This latest paper from the SA Government comes at a time of significant skill shortages in the state. Indeed, and as the paper notes, “VET has a central role to play in enabling more South Australians to gain qualifications and take up well paid and valued jobs.” Thus,

“It outlines a reform agenda to achieve this vision and underscores the importance of partnerships and shared responsibilities for outcomes.”

These key reforms are outlined in the Premier’s press release about the policy and include:

  • “A stronger focus on learner wellbeing and completions – rather than focusing solely on commencements.
  • Moving to a managed training system with greater government direction on where investment goes – better aligned to skills need and state priorities …
  • Placing TAFE SA at the centre of the skills system to deliver on government priorities, ensure regional communities have access to training, and drive collaboration with other training providers – with a strong role for not-for-profit, industry and other non-government training providers to complement TAFE SA’s public provider role.
  • Having a greater emphasis on ensuring the quality and integrity of training providers and employers.
  • Requiring employers, unions, and industry to actively engage.”

The important agencies in driving all of this are seen to be Skills SA and TAFE SA.

Key foci are skilled people who “drive productivity and competitiveness in established and emerging industry sectors such as construction, defence, renewable energy, information technology, advanced manufacturing, and space.” And, of course, apprentices and trainees are an important part in all of this. However, there are issues. These include improving completion rates, and this requires:

“Clear reforms to learner support to nurture learners prior to their commencement, and throughout their journey. It is important that we expand on what is currently being done to support learners at all stages of their journey, so that more learners can achieve their goals and transition into work or further study.”

Thus, “Skilled. Thriving. Connected. will trial, evaluate and scale innovative and best practice approaches to help more learners successfully complete their training and transition to employment and further education. This includes a focus on learners who are facing barriers and those historically underrepresented in the workforce, informed by the recommendations in the National VET Completions report.”

It’s about supporting learner journeys. This includes include the assessment of:

  • “the suitability of the course, considering the learner’s pathway and current capabilities, including a clear understanding of the learner’s purpose for study,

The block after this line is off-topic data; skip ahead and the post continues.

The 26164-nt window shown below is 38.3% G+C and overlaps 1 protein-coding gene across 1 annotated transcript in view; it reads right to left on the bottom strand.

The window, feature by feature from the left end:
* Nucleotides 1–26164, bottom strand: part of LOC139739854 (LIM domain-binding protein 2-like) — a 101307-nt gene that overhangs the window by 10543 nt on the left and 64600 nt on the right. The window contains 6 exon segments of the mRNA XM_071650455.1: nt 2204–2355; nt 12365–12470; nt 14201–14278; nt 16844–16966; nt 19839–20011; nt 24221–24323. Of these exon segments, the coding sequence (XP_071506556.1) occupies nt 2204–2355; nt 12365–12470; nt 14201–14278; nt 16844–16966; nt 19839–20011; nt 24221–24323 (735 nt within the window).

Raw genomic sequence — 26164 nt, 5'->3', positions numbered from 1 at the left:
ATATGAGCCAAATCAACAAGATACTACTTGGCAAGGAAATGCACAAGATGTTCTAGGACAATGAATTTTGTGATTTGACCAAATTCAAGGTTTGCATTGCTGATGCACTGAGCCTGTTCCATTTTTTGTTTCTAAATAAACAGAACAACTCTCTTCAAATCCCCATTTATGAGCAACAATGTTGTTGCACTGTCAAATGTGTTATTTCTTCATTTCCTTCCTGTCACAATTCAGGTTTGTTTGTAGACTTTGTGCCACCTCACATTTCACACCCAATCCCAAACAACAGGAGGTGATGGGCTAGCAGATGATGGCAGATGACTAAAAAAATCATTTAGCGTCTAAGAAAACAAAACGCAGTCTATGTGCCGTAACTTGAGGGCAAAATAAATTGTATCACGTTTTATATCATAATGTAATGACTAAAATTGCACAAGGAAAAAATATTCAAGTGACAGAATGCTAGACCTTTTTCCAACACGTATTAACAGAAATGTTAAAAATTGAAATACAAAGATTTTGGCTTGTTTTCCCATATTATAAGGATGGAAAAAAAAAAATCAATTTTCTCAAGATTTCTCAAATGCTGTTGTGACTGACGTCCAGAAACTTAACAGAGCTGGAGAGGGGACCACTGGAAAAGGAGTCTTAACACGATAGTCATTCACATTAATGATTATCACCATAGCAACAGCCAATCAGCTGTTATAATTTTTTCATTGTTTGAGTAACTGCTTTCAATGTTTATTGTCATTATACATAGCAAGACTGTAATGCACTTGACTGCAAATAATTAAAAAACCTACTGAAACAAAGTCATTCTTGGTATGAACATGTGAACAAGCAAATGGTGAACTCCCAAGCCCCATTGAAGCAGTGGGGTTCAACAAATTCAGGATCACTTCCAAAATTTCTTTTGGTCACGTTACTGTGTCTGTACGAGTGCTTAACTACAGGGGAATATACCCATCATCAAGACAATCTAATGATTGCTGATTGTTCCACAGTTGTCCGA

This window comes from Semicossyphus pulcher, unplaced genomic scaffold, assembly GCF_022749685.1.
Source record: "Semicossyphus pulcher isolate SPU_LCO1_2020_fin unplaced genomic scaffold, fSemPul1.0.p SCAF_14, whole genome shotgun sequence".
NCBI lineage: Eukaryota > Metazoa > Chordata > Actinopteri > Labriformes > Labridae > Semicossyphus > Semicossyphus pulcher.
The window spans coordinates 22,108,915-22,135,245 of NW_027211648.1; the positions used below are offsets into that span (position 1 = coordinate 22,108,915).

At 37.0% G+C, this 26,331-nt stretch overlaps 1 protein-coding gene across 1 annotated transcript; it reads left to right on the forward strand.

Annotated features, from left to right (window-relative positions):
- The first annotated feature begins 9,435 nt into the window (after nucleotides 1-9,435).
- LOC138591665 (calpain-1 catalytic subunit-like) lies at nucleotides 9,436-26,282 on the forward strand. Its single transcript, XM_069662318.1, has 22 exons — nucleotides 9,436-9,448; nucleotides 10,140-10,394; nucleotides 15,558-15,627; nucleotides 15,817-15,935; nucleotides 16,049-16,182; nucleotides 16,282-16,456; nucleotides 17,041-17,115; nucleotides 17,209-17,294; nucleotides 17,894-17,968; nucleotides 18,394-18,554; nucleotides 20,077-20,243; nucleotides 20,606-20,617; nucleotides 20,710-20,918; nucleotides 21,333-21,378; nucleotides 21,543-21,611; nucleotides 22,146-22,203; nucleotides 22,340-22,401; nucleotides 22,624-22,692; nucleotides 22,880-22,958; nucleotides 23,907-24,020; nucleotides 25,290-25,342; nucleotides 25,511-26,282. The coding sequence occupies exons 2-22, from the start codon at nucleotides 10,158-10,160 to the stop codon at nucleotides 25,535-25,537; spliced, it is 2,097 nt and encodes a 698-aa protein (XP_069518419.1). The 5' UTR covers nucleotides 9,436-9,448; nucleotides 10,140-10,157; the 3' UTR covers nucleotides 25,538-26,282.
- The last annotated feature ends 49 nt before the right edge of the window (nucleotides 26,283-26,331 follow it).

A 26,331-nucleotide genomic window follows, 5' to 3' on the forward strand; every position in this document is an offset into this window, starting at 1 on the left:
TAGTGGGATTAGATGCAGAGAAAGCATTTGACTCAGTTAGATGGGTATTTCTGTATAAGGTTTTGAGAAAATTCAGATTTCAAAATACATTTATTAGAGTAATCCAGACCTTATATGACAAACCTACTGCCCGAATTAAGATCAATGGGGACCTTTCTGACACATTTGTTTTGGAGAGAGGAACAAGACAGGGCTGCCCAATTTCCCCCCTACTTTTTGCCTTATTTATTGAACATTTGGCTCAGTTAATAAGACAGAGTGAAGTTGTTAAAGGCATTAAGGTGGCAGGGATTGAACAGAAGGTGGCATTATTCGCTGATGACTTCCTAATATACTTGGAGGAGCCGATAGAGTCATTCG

• the learner’s foundation skills capabilities, and
  • any vocational and non-vocational support needs.”

Foundation skills are also an issue, and, according to the paper, an enhanced focus on them will contribute to the improvement of:

  • “retention in training and completion,
  • workforce productivity, including employability skills, and
  • social participation.”

It’s also about closing the gap. Thus “Skills SA will work with Aboriginal communities and peak bodies to support training pathways for Aboriginal learners seeking to build, deepen or broaden their skills.”

A thriving South Australia

Support a thriving South Australia, Skilled will focus on:

  • planning for economic and social priorities, including taking advantage of emerging economic opportunities and through digital transformation
  • adopting a partnership approach, which includes building the capability and capacity of training providers to deliver high quality training in areas of need
  • supporting employers and industry to engage in skills development, including through the development of training products and programs to support skill development, improved training delivery and by providing safe and high-quality apprenticeships and traineeships. This process will also involve the provision of work placements, and engagement with training providers to inform quality training delivery and learner outcomes.
  • using place-based approaches, and with a regional focus in particular, and finally
  • making effective use of VET data and evidence, noting that it’s recognized that “timely access to better-quality VET data and regular engagement with stakeholders and customers supports decision making and will lead to more effective responses to industry skill needs.”

Access to subsidized training will also be a focus, noting that it’s not just full entry and higher level qualifications that will be supported but also short courses (including skill sets and clusters) or pre-vocational qualifications, fee free foundation skills training and micro-credentials “to support upskilling, re-skilling and skills broadening that are recognised by industry.” Overall, the aim is to have flexible and responsive training and training products.

Finally, the policy highlights the need for quality training providers of all types – public, private, community and industry based who, in turn, need to have a quality workforce. This means a look at purchasing arrangements for training to ensure effective provision and as well as making SA’s contribution to the national VET workforce blueprint. Flexible and responsive training is needed, the policy suggests.